Today on the Carmelite calendar it is the feast of Saint Mary of Jesus Crucified, Miriam Baouardy, known as the "Little Arab." Miraculous phenomena surrounded her. Let us pray to her for Christians who are suffering persecution in Moslem countries. She said:

“Everything passes here on earth. What are we? Nothing but dust, nothingness, and God is so great, so beautiful, so lovable and He is not loved.”

More HERE.


At the Carmelite chapel in San Jose, CA

God, France, and Marguerite


Saint Louis IX, King of France, whose feast we celebrate today, is the epitome of the Christian knight, king and crusader. He is the patron saint of Franciscan tertiaries. In addition to his administrative duties as king, he prayed the daily Mass and Divine Office. His strong interior life aided him in being a competent ruler and a father to his people.

While still a teenager, St. Louis married a beautiful princess from the south of France, Marguerite de Provence. She was also pious, although not as devout as Louis. Inside his wedding ring, he had three words inscribed: "God, France, and Marguerite." They had eleven children. King Louis had a secret staircase built from his study to his wife's parlor above so that he could visit her during the day without his mother knowing it. Louis' mother, Queen Blanche, thought that Louis should concentrate solely upon his work. She also may have feared that Marguerite might gain too much political influence over Louis, and so tried to keep the young lovers/spouses apart as much as possible.

Blanche went to extremes by making young Louis leave Marguerite when she was suffering after a particularly difficult childbirth and wanted her husband to hold her hand. Blanche told Louis that it was not his place to be in the birthing room and Louis obeyed his mother. Marguerite was quite distressed although she forgave Louis.

Louis and Marguerite lost children to sickness and had their share of domestic misunderstandings. At one point, Louis thought Marguerite focused too much on her clothes, and later on Marguerite complained that Louis would not look at her. To his friend Jean de Joinville, Louis confided, "A man should not behold that which he can never fully possess." I assume it was soon before he left on his second crusade on which he would die; perhaps he was trying to detach himself from everything he loved in this world, especially his beloved wife.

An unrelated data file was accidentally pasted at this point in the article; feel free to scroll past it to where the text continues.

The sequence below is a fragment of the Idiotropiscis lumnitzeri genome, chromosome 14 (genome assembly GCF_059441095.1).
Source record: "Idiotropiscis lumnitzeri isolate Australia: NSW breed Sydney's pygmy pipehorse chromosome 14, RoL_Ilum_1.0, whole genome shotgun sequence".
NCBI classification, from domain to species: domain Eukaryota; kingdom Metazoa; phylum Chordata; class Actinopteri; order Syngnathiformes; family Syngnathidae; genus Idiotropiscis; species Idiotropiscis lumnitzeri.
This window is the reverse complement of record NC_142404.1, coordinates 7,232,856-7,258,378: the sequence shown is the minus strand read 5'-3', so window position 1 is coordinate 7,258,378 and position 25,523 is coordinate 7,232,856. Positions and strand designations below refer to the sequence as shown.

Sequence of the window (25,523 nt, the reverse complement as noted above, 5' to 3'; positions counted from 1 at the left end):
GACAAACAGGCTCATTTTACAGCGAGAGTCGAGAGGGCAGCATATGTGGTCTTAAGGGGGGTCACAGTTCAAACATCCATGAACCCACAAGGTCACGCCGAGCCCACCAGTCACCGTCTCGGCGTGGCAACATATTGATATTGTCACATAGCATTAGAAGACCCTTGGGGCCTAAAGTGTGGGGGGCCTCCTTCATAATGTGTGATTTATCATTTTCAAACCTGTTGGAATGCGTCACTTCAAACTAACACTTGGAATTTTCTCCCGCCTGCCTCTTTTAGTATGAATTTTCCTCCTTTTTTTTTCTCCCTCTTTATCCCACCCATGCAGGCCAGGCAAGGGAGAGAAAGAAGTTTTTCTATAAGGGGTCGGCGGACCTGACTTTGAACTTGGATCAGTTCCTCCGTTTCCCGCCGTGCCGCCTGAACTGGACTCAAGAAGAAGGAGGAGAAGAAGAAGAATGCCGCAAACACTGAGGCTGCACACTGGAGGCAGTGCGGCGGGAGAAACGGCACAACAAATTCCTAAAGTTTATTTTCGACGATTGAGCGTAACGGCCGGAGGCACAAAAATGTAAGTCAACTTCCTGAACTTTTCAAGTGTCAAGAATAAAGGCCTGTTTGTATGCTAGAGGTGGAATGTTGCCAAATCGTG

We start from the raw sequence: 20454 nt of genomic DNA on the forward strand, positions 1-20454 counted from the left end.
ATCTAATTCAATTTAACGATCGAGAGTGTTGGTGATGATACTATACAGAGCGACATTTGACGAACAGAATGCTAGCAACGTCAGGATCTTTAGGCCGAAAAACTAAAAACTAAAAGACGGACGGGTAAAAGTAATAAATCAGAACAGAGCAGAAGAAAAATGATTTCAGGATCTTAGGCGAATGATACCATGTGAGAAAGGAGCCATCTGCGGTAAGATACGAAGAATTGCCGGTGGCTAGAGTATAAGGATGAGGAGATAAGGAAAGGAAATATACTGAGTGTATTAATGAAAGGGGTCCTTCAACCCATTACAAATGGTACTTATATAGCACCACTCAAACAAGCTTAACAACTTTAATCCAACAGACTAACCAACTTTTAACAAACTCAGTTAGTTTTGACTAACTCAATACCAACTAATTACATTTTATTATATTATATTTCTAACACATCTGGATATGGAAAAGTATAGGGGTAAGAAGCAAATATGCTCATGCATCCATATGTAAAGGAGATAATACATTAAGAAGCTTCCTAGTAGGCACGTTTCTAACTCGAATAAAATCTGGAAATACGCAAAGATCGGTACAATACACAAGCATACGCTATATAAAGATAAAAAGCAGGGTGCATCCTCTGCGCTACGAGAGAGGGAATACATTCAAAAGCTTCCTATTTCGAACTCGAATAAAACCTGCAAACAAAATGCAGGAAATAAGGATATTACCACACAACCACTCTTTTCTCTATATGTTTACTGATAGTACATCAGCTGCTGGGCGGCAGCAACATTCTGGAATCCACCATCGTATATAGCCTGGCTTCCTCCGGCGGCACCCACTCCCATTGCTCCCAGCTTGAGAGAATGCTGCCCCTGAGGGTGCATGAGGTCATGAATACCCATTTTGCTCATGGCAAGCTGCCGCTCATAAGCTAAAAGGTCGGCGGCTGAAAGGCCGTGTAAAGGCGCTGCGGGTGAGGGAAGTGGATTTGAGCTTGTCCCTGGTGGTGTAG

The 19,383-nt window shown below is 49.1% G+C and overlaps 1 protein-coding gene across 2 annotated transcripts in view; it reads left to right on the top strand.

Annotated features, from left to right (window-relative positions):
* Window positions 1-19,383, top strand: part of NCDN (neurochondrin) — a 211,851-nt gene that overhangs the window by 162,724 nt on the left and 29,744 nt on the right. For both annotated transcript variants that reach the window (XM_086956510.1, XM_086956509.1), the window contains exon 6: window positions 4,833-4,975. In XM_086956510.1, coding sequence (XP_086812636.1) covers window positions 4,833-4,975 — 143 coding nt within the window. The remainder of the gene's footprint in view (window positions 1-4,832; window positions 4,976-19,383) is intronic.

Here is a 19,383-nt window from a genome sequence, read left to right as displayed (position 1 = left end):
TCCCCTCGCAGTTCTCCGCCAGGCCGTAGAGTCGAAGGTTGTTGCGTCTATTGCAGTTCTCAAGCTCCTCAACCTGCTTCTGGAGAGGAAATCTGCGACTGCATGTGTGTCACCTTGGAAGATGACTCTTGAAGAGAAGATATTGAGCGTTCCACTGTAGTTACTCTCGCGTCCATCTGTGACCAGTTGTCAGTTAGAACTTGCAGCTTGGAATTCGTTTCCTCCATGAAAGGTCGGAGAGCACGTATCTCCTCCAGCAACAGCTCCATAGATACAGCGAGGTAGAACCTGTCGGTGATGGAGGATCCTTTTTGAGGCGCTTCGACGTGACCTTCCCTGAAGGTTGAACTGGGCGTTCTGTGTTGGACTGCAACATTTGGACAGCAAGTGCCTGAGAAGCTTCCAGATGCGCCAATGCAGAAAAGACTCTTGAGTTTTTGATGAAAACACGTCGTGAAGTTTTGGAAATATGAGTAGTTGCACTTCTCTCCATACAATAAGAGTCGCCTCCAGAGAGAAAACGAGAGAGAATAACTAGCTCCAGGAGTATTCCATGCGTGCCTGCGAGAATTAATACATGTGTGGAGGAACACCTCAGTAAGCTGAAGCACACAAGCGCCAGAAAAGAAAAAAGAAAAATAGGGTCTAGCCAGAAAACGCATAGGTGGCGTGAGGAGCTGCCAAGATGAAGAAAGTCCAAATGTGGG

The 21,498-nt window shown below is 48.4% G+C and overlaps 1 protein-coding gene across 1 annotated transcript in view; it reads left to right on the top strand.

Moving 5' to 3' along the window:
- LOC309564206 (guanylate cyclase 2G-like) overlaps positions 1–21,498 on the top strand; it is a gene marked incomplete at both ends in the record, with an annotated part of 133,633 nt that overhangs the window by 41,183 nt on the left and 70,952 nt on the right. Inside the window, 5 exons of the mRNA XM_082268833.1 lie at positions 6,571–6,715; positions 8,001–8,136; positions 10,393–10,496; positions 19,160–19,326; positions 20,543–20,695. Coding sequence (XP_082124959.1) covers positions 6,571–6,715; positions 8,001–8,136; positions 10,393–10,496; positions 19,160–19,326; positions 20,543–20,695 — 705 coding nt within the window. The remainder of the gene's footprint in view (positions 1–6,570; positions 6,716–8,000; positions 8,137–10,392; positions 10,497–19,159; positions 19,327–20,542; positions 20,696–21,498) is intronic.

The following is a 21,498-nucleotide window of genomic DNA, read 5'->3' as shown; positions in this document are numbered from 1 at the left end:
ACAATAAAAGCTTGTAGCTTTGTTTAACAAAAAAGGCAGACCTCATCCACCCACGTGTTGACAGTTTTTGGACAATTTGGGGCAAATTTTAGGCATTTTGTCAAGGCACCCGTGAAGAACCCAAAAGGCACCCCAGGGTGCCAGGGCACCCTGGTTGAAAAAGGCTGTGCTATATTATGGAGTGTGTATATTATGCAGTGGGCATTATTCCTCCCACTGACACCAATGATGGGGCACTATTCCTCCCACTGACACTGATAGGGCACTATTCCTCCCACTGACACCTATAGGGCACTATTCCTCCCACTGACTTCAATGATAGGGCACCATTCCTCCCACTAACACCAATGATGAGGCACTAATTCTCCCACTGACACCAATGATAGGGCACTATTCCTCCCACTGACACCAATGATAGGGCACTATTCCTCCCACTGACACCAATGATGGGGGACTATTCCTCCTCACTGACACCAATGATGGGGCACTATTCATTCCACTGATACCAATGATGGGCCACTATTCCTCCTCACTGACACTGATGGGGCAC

Marguerite shared her husband's sorrows and joys. When his mother died, she wept copiously. Joinville asked her in amazement how she could weep over someone who had caused her so much suffering. Marguerite replied that it was because her husband was so deeply grieved and she shared his grief.

Greatly devoted to Our Lady, St. Louis was responsible for bringing the Carmelite Order to France. While on a crusade in the Holy Land, King Louis’ ship ran into a violent storm within view of Mt. Carmel. The sound of the bells from the chapel of Our Lady on Mt. Carmel pierced the roar of the wind and the waves. The king, kneeling in prayer, begged Our Lady to save his ship, promising in return a pilgrimage to Carmel. The ship was saved. King Louis climbed the slopes of Carmel to visit the holy hermits who lived near the chapel. Greatly edified by their life of prayer and solitude, he asked several of them to come to France, where he established a monastery for them. This was a great help to the Carmelites, who were finding life in Palestine very difficult due to the hostility of the Moslems.

St. Louis of France had a busy schedule and a multitude of duties. Through the Eucharist, the Sacrament of Holy Matrimony and devotion to Our Lady, he attained a life of union with God. Power and riches had no hold on his heart. Let us seek his intercession in this often disorienting time we live in.

Saturday, August 18, 2018

St. Helena the Empress


My patron saint. She discovered the True Cross. Don Marco says:
Saint Helena was not merely collecting relics for posterity. Her discovery of the True Cross saved the Orthodox Catholic faith from being submerged in a sea of speculative philosophies that denied the true Flesh and Blood of Christ. Saint Helena’s discovery points to the God who became man and suffered death on a real cross in a particular place at a precise moment in history. Mary Magdalene, the Apostle to the Apostles was the herald of Christ’s resurrection; Saint Helena became the herald of the mystery of the Cross. (Read more.)


Sunday, August 12, 2018

The Current Crisis in the Catholic Church

From Fr. Heilman: